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Team TFS
Team TFS
cyclist-icap-pro-xps-shutterstock-212882305Speed is essential to be competitive in a variety of disciplines. For many of them, the best performance is only achieved using the right gear. Could you imagine entering a bike race on a city bike? Or competing in a marathon wearing high heels?

Speed is also essential for trace elemental analysis. Argon is the main contribution to the running cost of an Inductively Coupled Plasma Optical Emission Spectrometry (ICP-OES) so that reducing the time required for analysis is an effective opportunity to realize savings of up to a few thousand dollars per year. Let’s assume you could accelerate your method to run in 30% less time as compared to now. This would mean that you can increase the throughput of your laboratory from, for example, 300 samples a day to 400. It could, of course, also mean you get to leave the lab to train for your next competition two hours earlier, with the all work done!

ICP-OES typically uses two ways of observing the light emitted from the plasma, along the axis of the plasma (so-called axial view) and perpendicular to it (so-called radial view). As in the latter mode, only a small fraction of the light is captured, it is typically slightly less sensitive, but also less prone to spectral interferences, caused by samples such as wastewaters, brines, or oils, for example. At the same time, elements emit light in different regions of the spectrum. For the purpose of ICP-OES analysis, these are typically the UV or visible regions of the spectrum. As a general rule, as you move from group one across the periodic table the emission move from visible to UV. In most ICP-OES applications, up to four individual exposures are required for visible and UV range in axial and radial mode respectively.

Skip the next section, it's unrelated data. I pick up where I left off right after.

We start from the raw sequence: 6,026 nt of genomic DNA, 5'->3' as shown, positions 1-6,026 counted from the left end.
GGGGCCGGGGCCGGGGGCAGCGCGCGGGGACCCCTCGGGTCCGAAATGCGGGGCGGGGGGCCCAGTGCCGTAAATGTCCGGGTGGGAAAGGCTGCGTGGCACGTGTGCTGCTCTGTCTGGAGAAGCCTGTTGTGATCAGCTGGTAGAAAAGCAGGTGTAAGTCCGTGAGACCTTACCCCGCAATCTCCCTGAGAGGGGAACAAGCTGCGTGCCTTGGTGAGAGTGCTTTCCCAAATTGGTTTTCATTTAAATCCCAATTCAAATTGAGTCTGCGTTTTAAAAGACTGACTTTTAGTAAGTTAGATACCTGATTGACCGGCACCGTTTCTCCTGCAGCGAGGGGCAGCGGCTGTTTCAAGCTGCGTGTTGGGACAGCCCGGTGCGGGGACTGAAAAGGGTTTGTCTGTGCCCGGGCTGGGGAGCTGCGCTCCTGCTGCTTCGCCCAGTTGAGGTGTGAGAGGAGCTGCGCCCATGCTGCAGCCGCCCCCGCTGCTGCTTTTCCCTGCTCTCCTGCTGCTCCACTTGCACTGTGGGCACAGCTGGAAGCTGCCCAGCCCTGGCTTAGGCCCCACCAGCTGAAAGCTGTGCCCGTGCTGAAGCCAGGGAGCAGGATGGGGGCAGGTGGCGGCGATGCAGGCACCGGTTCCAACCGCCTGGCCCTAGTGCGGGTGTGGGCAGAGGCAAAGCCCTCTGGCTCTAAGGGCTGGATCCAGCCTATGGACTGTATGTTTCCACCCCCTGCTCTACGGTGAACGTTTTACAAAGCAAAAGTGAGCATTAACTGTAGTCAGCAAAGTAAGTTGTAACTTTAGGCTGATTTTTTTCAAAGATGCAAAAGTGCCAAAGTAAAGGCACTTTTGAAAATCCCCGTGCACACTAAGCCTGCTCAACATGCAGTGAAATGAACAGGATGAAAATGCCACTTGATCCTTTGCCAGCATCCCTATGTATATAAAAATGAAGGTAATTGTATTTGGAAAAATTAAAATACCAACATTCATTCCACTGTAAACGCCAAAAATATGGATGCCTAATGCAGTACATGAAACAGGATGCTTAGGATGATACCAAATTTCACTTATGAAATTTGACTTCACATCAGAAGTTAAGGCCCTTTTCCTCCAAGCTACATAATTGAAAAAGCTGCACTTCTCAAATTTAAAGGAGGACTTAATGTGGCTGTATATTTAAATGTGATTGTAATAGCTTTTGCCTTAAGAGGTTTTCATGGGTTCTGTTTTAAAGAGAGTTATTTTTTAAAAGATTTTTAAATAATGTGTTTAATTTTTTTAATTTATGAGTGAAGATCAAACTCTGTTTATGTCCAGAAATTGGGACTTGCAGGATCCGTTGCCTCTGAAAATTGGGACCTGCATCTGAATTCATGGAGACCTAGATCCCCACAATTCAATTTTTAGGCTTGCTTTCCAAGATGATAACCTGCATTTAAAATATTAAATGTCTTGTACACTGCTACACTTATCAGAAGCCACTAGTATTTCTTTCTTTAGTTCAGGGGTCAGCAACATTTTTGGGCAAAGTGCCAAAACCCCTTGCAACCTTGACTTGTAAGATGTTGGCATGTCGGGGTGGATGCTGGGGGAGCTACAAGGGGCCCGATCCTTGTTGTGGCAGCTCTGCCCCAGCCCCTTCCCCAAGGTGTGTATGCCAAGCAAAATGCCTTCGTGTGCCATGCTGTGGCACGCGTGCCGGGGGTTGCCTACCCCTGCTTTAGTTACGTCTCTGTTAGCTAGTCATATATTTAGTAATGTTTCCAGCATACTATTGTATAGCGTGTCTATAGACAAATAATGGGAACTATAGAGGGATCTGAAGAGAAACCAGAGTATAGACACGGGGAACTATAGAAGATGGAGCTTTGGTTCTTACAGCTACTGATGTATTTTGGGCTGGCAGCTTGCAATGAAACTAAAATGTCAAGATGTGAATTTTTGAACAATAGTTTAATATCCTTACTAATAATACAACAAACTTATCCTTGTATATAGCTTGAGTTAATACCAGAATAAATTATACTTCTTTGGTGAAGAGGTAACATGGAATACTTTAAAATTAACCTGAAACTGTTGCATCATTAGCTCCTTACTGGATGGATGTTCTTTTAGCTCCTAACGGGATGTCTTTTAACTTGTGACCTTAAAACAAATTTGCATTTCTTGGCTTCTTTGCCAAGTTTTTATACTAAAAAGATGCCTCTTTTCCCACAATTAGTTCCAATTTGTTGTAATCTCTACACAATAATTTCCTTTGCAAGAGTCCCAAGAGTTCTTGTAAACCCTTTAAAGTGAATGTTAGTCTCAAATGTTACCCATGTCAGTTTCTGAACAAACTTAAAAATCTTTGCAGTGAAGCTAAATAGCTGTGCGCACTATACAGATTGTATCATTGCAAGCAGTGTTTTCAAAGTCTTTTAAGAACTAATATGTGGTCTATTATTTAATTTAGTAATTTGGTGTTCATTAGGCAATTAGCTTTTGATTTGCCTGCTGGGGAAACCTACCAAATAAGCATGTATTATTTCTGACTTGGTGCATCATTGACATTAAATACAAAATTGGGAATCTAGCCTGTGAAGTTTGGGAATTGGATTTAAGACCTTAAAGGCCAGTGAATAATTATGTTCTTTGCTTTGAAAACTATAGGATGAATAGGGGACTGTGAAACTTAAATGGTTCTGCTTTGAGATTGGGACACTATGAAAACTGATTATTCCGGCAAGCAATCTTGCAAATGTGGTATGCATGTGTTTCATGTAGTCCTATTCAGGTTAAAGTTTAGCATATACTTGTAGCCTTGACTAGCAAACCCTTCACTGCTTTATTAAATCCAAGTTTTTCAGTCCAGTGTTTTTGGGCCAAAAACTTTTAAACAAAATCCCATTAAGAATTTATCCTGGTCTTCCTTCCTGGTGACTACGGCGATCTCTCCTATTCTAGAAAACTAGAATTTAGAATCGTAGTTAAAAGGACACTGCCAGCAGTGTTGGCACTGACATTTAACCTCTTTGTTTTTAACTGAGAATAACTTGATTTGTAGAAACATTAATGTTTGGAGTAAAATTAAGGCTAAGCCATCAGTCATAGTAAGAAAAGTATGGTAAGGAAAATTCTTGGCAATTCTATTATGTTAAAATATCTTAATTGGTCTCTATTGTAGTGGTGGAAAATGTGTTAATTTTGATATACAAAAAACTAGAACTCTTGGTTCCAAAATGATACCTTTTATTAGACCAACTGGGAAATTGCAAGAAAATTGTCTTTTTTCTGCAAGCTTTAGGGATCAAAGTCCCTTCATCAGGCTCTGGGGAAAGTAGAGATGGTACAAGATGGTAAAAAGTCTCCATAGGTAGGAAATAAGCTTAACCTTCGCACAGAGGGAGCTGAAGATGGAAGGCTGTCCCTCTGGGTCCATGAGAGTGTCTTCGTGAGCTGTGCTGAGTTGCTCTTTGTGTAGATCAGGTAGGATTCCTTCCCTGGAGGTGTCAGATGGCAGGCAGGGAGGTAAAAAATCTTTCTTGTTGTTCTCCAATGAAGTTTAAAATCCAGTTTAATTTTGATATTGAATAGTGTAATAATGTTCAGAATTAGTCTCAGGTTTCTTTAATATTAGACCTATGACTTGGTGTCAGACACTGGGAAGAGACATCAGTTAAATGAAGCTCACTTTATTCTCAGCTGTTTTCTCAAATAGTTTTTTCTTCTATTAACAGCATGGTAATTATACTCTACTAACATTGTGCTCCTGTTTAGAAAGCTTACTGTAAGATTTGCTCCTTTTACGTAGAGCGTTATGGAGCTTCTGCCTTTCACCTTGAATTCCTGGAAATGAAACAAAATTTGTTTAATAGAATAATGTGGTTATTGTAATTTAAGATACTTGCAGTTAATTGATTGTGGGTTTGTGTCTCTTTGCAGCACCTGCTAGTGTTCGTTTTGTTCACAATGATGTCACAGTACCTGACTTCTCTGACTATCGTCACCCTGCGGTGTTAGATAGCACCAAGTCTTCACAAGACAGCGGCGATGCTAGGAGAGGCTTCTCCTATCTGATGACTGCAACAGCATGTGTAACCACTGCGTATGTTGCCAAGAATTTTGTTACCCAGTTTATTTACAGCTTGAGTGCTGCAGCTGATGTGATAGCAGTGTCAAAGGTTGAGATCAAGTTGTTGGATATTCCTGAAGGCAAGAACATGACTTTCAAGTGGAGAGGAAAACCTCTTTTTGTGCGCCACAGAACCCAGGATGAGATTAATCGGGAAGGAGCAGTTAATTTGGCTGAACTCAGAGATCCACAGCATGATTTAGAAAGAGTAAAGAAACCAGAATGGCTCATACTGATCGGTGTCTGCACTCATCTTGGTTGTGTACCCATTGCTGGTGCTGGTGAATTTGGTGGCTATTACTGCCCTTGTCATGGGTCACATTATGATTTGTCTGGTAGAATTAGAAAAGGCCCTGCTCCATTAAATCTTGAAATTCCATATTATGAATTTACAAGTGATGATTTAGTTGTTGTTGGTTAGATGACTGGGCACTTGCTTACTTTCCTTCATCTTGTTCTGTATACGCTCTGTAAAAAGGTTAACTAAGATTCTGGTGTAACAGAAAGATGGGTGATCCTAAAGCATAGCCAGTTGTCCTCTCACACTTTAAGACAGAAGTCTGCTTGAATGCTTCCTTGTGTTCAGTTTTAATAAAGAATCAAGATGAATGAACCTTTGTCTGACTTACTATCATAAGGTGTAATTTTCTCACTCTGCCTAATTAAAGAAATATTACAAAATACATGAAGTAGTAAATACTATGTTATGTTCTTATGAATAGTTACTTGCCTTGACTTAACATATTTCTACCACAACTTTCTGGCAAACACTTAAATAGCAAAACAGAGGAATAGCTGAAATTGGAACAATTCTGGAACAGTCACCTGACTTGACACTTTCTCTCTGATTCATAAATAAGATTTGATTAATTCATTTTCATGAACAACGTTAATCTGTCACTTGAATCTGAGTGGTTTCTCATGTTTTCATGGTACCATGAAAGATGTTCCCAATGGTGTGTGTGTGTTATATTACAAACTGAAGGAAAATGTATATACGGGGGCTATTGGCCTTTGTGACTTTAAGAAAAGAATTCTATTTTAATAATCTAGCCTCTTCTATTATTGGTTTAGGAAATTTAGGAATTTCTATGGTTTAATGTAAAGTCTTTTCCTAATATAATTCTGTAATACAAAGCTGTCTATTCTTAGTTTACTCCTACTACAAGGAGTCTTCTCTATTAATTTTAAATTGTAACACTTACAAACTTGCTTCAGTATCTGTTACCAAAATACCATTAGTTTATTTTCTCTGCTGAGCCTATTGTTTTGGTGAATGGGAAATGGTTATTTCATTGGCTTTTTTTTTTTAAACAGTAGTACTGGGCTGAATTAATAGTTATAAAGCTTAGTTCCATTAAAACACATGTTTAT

There are good reasons for dedicated exposure of the chip in axial and radial mode (higher sensitivity and improved robustness for all elements), a truly simultaneous observation in UV and visible range can enable a significant reduction of the analysis time per sample. This is essentially what the Thermo ScientificTM iCAPTM PRO Series ICP-OES was designed to accomplish, using its entirely new optical system, new electronics, and the new large Charge Injection Device (CID) detection chip. The system allows to not only capture the full wavelength range (between 167.021 and 852.145 nm) in a single exposure, the new CID detector also allows for a significantly faster readout of down to one second per reading. At the same time, the optimum exposure time (meaning the time required to get the lowest noise and therefore the best detection limit) has also been reduced considerably due to high light throughput. The typical time saving per analysis can, therefore, be up to 30%, for example, in a routine laboratory performing the analysis of lubricating oils or a busy lab running soil extracts in high throughput. In addition, the newly designed polychromator also allows for a more efficient purge and therefore allowing for a much faster start-up in comparison to other ICP-OES systems. With the iCAP PRO ICP-OES, you’ll be up and running in only five minutes, not only helping you to realize additional cost savings but also giving you a head start for those urgent samples coming in at short notice.

All this technology is inside the box, but the result is that you can be the first to cross the finish line!

Using the new iCAP PRO ICP-OES, a new level of performance, speed and robustness are right at your hands. Please visit this website to find out more.